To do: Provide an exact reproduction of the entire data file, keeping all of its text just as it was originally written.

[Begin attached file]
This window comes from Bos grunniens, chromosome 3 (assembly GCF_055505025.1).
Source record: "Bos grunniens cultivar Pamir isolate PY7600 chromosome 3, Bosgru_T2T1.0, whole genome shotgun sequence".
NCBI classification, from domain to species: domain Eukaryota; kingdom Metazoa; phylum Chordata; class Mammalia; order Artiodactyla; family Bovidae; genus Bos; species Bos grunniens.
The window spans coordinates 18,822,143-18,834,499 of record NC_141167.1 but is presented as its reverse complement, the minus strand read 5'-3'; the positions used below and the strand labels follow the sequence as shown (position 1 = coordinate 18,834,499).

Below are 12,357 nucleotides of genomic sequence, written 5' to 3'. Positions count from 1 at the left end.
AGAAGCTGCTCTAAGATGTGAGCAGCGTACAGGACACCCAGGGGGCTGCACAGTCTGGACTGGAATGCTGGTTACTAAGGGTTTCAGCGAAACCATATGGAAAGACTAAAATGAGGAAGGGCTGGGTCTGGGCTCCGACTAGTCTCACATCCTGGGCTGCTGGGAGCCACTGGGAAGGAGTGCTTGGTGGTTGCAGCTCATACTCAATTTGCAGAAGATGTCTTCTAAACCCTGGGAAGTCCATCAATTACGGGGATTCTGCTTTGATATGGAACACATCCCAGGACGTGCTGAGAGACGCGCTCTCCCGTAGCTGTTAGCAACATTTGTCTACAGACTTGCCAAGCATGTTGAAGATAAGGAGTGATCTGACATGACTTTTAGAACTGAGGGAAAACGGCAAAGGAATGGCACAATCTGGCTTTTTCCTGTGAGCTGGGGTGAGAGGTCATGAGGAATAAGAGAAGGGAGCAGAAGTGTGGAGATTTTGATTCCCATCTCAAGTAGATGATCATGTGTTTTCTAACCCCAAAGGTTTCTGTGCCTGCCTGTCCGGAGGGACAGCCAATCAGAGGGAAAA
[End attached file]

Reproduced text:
This window comes from Bos grunniens, chromosome 3 (assembly GCF_055505025.1).
Source record: "Bos grunniens cultivar Pamir isolate PY7600 chromosome 3, Bosgru_T2T1.0, whole genome shotgun sequence".
NCBI classification, from domain to species: domain Eukaryota; kingdom Metazoa; phylum Chordata; class Mammalia; order Artiodactyla; family Bovidae; genus Bos; species Bos grunniens.
The window spans coordinates 18,822,143-18,834,499 of record NC_141167.1 but is presented as its reverse complement, the minus strand read 5'-3'; the positions used below and the strand labels follow the sequence as shown (position 1 = coordinate 18,834,499).

Below are 12,357 nucleotides of genomic sequence, written 5' to 3'. Positions count from 1 at the left end.
AGAAGCTGCTCTAAGATGTGAGCAGCGTACAGGACACCCAGGGGGCTGCACAGTCTGGACTGGAATGCTGGTTACTAAGGGTTTCAGCGAAACCATATGGAAAGACTAAAATGAGGAAGGGCTGGGTCTGGGCTCCGACTAGTCTCACATCCTGGGCTGCTGGGAGCCACTGGGAAGGAGTGCTTGGTGGTTGCAGCTCATACTCAATTTGCAGAAGATGTCTTCTAAACCCTGGGAAGTCCATCAATTACGGGGATTCTGCTTTGATATGGAACACATCCCAGGACGTGCTGAGAGACGCGCTCTCCCGTAGCTGTTAGCAACATTTGTCTACAGACTTGCCAAGCATGTTGAAGATAAGGAGTGATCTGACATGACTTTTAGAACTGAGGGAAAACGGCAAAGGAATGGCACAATCTGGCTTTTTCCTGTGAGCTGGGGTGAGAGGTCATGAGGAATAAGAGAAGGGAGCAGAAGTGTGGAGATTTTGATTCCCATCTCAAGTAGATGATCATGTGTTTTCTAACCCCAAAGGTTTCTGTGCCTGCCTGTCCGGAGGGACAGCCAATCAGAGGGAAAA